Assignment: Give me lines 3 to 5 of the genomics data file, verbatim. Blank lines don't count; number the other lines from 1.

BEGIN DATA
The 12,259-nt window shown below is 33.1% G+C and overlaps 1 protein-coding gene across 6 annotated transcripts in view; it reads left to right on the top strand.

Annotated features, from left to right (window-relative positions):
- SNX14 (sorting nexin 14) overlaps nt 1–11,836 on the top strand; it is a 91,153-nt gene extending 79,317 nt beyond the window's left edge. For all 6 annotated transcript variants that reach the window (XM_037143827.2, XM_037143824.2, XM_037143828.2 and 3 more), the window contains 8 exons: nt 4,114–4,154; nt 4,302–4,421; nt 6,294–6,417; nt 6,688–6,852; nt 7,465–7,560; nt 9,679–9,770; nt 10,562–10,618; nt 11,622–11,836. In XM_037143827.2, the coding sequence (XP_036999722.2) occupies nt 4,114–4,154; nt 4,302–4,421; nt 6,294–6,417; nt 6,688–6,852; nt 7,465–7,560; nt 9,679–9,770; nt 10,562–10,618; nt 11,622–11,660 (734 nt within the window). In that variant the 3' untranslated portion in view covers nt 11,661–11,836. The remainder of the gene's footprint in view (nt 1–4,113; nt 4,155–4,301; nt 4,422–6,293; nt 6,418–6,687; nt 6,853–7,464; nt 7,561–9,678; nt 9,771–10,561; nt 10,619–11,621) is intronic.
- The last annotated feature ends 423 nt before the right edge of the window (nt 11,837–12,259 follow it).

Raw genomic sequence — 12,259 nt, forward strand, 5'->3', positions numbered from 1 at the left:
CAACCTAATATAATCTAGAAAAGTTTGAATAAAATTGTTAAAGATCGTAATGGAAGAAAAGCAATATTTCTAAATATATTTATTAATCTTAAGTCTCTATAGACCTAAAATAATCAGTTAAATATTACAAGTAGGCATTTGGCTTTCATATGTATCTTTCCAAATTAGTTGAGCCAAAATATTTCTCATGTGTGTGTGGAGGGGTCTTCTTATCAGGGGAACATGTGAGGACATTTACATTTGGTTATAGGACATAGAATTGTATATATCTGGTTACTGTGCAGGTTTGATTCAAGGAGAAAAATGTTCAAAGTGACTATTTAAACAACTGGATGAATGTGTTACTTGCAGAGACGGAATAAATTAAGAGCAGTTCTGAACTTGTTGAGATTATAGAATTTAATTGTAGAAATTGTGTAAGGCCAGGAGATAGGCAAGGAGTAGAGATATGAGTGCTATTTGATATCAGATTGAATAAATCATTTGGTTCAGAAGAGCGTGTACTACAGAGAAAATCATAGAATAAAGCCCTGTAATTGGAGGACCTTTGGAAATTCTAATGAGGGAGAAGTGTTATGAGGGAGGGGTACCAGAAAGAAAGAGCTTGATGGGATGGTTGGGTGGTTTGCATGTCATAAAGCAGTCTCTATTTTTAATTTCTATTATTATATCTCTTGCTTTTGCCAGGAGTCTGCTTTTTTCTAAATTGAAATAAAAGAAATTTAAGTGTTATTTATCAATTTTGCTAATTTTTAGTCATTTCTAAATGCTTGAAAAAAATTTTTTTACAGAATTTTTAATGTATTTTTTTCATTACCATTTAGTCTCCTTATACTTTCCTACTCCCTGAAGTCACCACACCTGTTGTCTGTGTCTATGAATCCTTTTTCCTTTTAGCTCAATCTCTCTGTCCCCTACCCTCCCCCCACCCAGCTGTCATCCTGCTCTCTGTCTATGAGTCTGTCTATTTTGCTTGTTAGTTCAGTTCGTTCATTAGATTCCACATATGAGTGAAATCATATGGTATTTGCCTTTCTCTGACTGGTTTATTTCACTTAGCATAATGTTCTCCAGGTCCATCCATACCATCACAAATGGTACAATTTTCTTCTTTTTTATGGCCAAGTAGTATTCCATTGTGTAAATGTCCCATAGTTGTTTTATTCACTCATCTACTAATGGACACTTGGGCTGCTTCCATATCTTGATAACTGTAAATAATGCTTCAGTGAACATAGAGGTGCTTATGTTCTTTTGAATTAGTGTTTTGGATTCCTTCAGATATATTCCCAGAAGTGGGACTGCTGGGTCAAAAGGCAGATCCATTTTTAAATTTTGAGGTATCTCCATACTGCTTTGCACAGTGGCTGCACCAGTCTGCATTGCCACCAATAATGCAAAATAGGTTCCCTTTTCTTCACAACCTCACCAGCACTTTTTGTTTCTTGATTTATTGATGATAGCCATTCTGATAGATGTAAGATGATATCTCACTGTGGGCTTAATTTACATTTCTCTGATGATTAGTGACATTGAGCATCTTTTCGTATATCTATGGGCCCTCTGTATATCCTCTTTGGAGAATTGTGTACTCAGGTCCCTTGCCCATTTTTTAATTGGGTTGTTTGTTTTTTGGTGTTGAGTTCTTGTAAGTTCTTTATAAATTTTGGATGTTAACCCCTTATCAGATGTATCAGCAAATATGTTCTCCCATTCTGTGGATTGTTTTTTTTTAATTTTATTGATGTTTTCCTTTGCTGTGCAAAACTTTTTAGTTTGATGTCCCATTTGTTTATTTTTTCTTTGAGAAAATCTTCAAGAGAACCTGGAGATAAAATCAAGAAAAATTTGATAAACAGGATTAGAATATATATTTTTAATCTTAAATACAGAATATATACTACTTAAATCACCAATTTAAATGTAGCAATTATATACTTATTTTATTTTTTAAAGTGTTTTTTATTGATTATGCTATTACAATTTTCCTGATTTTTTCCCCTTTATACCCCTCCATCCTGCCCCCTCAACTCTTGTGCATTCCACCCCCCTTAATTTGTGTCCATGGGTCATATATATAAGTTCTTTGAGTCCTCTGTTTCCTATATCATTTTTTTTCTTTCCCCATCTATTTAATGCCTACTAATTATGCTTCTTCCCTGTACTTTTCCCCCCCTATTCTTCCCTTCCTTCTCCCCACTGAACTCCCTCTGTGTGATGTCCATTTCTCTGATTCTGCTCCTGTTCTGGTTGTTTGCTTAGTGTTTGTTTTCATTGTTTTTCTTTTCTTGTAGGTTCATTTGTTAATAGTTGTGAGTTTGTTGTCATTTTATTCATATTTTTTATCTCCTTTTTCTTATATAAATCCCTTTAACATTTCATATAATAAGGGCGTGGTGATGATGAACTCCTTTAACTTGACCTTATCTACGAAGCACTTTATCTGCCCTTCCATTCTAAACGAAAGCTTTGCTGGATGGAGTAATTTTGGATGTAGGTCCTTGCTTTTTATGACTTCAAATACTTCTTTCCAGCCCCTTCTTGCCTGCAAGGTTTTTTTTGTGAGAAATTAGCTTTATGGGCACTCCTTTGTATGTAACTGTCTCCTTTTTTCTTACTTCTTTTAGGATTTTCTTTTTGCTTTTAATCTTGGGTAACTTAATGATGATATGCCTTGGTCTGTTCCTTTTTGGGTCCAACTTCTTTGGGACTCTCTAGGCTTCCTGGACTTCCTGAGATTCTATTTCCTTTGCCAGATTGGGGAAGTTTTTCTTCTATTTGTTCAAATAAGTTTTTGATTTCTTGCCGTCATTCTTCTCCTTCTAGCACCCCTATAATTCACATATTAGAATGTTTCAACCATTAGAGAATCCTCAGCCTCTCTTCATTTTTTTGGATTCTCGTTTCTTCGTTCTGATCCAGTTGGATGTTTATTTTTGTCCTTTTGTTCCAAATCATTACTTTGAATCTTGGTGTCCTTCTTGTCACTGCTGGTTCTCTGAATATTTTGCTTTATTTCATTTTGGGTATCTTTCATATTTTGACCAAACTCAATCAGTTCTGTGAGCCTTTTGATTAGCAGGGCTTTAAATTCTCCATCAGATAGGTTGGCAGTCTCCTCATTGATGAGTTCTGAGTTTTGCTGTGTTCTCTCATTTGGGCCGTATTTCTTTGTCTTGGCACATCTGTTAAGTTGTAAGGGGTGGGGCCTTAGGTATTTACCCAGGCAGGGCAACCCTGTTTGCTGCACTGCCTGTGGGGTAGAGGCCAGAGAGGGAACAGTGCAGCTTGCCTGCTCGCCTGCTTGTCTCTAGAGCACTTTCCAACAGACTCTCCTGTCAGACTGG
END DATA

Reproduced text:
- SNX14 (sorting nexin 14) overlaps nt 1–11,836 on the top strand; it is a 91,153-nt gene extending 79,317 nt beyond the window's left edge. For all 6 annotated transcript variants that reach the window (XM_037143827.2, XM_037143824.2, XM_037143828.2 and 3 more), the window contains 8 exons: nt 4,114–4,154; nt 4,302–4,421; nt 6,294–6,417; nt 6,688–6,852; nt 7,465–7,560; nt 9,679–9,770; nt 10,562–10,618; nt 11,622–11,836. In XM_037143827.2, the coding sequence (XP_036999722.2) occupies nt 4,114–4,154; nt 4,302–4,421; nt 6,294–6,417; nt 6,688–6,852; nt 7,465–7,560; nt 9,679–9,770; nt 10,562–10,618; nt 11,622–11,660 (734 nt within the window). In that variant the 3' untranslated portion in view covers nt 11,661–11,836. The remainder of the gene's footprint in view (nt 1–4,113; nt 4,155–4,301; nt 4,422–6,293; nt 6,418–6,687; nt 6,853–7,464; nt 7,561–9,678; nt 9,771–10,561; nt 10,619–11,621) is intronic.
- The last annotated feature ends 423 nt before the right edge of the window (nt 11,837–12,259 follow it).

Raw genomic sequence — 12,259 nt, forward strand, 5'->3', positions numbered from 1 at the left: